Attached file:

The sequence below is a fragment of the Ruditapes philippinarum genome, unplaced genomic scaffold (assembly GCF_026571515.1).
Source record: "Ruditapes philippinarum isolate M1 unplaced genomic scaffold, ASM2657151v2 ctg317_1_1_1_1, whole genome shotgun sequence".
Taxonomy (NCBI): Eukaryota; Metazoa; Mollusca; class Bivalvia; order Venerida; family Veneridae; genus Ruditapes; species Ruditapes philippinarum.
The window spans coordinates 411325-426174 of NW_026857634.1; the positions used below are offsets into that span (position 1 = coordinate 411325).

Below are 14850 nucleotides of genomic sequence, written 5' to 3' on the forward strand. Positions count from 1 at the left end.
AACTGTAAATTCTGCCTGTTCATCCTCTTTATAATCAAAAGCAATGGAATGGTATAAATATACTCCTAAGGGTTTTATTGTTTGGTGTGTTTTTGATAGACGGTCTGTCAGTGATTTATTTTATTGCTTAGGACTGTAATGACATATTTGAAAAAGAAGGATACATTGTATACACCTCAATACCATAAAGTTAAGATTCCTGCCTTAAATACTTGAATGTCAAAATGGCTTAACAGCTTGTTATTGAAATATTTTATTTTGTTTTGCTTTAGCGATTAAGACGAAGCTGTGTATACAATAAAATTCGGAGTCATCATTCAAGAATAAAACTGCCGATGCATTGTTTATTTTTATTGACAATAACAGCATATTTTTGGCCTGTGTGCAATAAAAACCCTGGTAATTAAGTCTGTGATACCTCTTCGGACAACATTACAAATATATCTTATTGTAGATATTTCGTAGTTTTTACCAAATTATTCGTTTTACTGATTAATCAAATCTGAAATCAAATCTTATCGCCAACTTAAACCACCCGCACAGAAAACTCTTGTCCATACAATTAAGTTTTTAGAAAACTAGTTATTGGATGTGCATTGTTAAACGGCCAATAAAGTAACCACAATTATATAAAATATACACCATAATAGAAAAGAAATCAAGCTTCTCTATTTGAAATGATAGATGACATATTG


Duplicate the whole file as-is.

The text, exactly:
The sequence below is a fragment of the Ruditapes philippinarum genome, unplaced genomic scaffold (assembly GCF_026571515.1).
Source record: "Ruditapes philippinarum isolate M1 unplaced genomic scaffold, ASM2657151v2 ctg317_1_1_1_1, whole genome shotgun sequence".
Taxonomy (NCBI): Eukaryota; Metazoa; Mollusca; class Bivalvia; order Venerida; family Veneridae; genus Ruditapes; species Ruditapes philippinarum.
The window spans coordinates 411325-426174 of NW_026857634.1; the positions used below are offsets into that span (position 1 = coordinate 411325).

Below are 14850 nucleotides of genomic sequence, written 5' to 3' on the forward strand. Positions count from 1 at the left end.
AACTGTAAATTCTGCCTGTTCATCCTCTTTATAATCAAAAGCAATGGAATGGTATAAATATACTCCTAAGGGTTTTATTGTTTGGTGTGTTTTTGATAGACGGTCTGTCAGTGATTTATTTTATTGCTTAGGACTGTAATGACATATTTGAAAAAGAAGGATACATTGTATACACCTCAATACCATAAAGTTAAGATTCCTGCCTTAAATACTTGAATGTCAAAATGGCTTAACAGCTTGTTATTGAAATATTTTATTTTGTTTTGCTTTAGCGATTAAGACGAAGCTGTGTATACAATAAAATTCGGAGTCATCATTCAAGAATAAAACTGCCGATGCATTGTTTATTTTTATTGACAATAACAGCATATTTTTGGCCTGTGTGCAATAAAAACCCTGGTAATTAAGTCTGTGATACCTCTTCGGACAACATTACAAATATATCTTATTGTAGATATTTCGTAGTTTTTACCAAATTATTCGTTTTACTGATTAATCAAATCTGAAATCAAATCTTATCGCCAACTTAAACCACCCGCACAGAAAACTCTTGTCCATACAATTAAGTTTTTAGAAAACTAGTTATTGGATGTGCATTGTTAAACGGCCAATAAAGTAACCACAATTATATAAAATATACACCATAATAGAAAAGAAATCAAGCTTCTCTATTTGAAATGATAGATGACATATTG